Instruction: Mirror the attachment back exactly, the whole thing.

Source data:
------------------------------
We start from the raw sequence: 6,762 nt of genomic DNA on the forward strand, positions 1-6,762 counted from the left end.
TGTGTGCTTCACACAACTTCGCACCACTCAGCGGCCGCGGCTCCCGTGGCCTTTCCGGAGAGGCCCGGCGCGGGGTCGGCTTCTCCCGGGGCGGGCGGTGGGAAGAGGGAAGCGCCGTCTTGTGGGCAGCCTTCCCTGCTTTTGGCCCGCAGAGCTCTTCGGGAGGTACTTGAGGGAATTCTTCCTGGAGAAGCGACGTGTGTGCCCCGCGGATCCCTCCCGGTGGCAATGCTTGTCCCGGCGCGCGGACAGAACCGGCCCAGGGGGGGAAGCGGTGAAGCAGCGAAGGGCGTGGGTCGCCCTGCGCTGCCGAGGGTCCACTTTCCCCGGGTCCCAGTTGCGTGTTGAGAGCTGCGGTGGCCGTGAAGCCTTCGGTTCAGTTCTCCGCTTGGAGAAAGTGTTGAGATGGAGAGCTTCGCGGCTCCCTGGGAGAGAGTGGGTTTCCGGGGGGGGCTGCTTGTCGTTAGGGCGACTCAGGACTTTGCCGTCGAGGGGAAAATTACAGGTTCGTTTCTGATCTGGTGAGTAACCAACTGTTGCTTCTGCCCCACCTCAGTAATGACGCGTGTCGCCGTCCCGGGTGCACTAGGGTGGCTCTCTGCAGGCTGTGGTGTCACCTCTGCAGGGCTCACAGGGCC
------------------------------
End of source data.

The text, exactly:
We start from the raw sequence: 6,762 nt of genomic DNA on the forward strand, positions 1-6,762 counted from the left end.
TGTGTGCTTCACACAACTTCGCACCACTCAGCGGCCGCGGCTCCCGTGGCCTTTCCGGAGAGGCCCGGCGCGGGGTCGGCTTCTCCCGGGGCGGGCGGTGGGAAGAGGGAAGCGCCGTCTTGTGGGCAGCCTTCCCTGCTTTTGGCCCGCAGAGCTCTTCGGGAGGTACTTGAGGGAATTCTTCCTGGAGAAGCGACGTGTGTGCCCCGCGGATCCCTCCCGGTGGCAATGCTTGTCCCGGCGCGCGGACAGAACCGGCCCAGGGGGGGAAGCGGTGAAGCAGCGAAGGGCGTGGGTCGCCCTGCGCTGCCGAGGGTCCACTTTCCCCGGGTCCCAGTTGCGTGTTGAGAGCTGCGGTGGCCGTGAAGCCTTCGGTTCAGTTCTCCGCTTGGAGAAAGTGTTGAGATGGAGAGCTTCGCGGCTCCCTGGGAGAGAGTGGGTTTCCGGGGGGGGCTGCTTGTCGTTAGGGCGACTCAGGACTTTGCCGTCGAGGGGAAAATTACAGGTTCGTTTCTGATCTGGTGAGTAACCAACTGTTGCTTCTGCCCCACCTCAGTAATGACGCGTGTCGCCGTCCCGGGTGCACTAGGGTGGCTCTCTGCAGGCTGTGGTGTCACCTCTGCAGGGCTCACAGGGCC